Meanwhile, the Pixel 6 Pro selfie camera's higher resolution — 11.1 megapixels compared to 8 megapixels — means you can still punch in for a slightly tighter shot with the same level of detail as the regular Pixel 6 selfie camera. And the larger pixel size on the sensor — 1.22μm versus 1.12μm will allow for brighter captures in low light.
5. Those colors!
OK, this is a matter of personal taste. But if you want what are, in my opinion, the two best Pixel 6 colors, you'll need to opt for the Pro. The "sorta sunny" and "cloudy white" hues are only available for the Pixel 6 Pro, complete with glossy sidewalls for added flair. It's a welcome respite from the past 12 months of reasonably dull Google Pixel colors.
And while there may be more vibrant hues with the smaller Pixel 6, the Pro definitely has a classier look, in part thanks to its color palette.
The Google flagship
The Pixel 6 Pro is Google's first no-compromise high-end phone. From the display to the camera setup and the promised five years of security updates, this is a serious flagship phone that's worthy of your attention.
Alex was with Android Central for over a decade, producing written and video content for the site, and served as global Executive Editor from 2016 to 2022.
Do people really base a decision on the Selfie camera?
Of course. Everything counts on a 1k phone.
"Future proofing" leads to people paying today for features they may never use. It's a tricky concept that doesn't apply to everyone.
Nothing applies to everyone, even the need to have phone doesn't apply to everyone. The idea of future proofing definitely applies to anyone who buys a phone that will actually get software updates (like the Pixels will) and plans to keep the device for more than a year. I've generally held onto phones much longer than most. My most recent transition from Pixel 3 to Galaxy S21 was by far the most abrupt and strictly driven by the Pixel 3 device simply failing me in multiple ways: bad as a phone, battery started failing/expanding. Prior to the Pixel 3 I was on a Nexus 6 that still works, and prior to that I was on a Samsung Galaxy Nexus that ironically also still works. Those devices were definitely future proofed from the get-go, IMO more than these Pixel 6s coming out now. That being said, "future proofing" on phones like the Pixels, or iPhones, is hugely important to many people who fork out money for these devices.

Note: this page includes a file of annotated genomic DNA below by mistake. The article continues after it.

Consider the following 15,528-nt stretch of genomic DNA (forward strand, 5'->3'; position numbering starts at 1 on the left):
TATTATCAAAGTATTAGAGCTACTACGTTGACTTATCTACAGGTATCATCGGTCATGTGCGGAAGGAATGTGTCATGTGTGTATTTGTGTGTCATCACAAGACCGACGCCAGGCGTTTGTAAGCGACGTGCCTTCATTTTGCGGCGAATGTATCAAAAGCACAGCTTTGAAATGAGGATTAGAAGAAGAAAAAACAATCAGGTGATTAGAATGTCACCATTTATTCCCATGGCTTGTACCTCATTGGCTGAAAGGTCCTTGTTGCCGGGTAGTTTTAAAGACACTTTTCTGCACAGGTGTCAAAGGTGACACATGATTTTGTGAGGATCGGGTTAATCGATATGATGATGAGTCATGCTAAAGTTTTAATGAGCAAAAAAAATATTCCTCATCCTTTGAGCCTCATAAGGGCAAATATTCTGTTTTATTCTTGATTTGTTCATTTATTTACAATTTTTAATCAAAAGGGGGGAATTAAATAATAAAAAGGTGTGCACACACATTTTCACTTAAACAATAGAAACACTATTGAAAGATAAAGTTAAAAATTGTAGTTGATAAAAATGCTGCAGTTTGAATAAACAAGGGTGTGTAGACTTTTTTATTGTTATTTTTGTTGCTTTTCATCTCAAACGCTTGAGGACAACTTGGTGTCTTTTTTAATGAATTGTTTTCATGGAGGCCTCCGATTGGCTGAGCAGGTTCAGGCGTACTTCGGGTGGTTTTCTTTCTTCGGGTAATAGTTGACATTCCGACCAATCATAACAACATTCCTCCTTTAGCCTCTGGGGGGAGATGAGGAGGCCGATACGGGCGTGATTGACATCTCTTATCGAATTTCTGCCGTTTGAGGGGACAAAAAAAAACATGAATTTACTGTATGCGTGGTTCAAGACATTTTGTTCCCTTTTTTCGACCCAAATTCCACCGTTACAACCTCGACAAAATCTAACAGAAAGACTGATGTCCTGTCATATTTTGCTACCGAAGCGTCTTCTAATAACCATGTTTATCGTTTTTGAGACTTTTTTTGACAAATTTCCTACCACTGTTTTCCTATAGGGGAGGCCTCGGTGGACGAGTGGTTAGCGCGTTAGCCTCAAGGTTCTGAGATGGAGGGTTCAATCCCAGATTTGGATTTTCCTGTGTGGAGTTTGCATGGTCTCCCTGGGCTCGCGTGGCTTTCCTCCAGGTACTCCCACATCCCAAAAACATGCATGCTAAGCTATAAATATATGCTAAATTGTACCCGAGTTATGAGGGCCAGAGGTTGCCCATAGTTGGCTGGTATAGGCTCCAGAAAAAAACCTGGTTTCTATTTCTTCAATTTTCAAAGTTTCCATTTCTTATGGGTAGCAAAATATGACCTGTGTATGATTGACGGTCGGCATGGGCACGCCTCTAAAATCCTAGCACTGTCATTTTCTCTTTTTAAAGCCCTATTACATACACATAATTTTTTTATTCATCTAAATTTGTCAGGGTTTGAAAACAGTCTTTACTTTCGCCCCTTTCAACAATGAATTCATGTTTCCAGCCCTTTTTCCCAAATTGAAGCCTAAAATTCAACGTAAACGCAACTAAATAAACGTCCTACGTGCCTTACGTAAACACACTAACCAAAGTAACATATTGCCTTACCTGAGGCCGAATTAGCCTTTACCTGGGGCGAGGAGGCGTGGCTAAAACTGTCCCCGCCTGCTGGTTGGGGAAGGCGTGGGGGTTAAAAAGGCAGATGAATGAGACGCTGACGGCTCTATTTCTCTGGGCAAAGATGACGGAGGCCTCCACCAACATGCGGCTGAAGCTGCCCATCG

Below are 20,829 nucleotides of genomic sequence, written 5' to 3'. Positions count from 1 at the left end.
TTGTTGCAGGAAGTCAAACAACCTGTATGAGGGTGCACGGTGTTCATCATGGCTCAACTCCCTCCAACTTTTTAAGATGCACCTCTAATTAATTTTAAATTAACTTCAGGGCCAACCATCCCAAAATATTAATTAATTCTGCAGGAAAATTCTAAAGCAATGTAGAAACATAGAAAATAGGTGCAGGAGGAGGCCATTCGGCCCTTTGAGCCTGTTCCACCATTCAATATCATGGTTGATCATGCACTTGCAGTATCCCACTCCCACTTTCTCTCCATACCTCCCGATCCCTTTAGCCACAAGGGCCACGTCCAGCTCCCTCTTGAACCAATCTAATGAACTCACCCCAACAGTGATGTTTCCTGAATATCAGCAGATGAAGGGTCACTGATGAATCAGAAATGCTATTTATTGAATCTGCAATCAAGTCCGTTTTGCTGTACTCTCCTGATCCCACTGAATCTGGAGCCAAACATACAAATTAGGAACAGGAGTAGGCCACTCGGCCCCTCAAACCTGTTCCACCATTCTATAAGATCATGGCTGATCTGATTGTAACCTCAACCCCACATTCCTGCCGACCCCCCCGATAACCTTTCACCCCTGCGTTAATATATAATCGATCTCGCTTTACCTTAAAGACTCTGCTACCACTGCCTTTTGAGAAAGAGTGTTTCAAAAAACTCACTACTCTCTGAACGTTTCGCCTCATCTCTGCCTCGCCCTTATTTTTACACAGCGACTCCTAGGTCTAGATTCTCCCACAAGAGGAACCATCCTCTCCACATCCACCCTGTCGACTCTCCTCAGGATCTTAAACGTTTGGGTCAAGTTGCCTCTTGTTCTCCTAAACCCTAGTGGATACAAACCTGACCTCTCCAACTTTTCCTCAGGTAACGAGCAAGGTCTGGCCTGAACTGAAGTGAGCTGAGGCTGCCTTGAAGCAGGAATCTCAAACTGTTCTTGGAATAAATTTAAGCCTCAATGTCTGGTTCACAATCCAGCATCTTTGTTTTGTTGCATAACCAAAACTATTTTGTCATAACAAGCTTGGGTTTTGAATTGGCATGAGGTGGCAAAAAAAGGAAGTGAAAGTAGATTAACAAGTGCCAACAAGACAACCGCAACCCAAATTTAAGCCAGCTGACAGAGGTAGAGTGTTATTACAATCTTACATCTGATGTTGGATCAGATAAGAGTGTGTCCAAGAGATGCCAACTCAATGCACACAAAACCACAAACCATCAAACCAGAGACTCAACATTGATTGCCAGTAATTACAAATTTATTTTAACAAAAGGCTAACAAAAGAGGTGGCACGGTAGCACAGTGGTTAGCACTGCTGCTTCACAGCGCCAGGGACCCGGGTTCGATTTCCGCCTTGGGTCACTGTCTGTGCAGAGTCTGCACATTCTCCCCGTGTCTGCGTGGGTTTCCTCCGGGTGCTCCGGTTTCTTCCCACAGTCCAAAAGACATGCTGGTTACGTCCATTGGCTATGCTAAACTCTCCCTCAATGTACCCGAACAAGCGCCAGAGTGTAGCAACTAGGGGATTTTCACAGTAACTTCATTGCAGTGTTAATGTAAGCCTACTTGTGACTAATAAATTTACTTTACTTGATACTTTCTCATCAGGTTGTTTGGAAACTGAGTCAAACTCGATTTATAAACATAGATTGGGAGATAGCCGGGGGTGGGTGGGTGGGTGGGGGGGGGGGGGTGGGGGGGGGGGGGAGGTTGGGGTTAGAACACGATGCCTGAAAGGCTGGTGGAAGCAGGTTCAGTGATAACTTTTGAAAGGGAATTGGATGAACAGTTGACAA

The Samsung Galaxy Nexus was the worse phone I have ever owned! Was pretty good the first few months, but oh what a mess it became.
Correct me if I'm wrong but don't all versions of the Pro have mmwave 5G while only select carrier versions of the regular 6 have it. (That seems like a better reason to choose the Pro version than colors)
I know the standard line tends to be that most consumers may never use mmWave, but then my purchasing decision went by the old axiom of having it and not needing it rather than the reverse.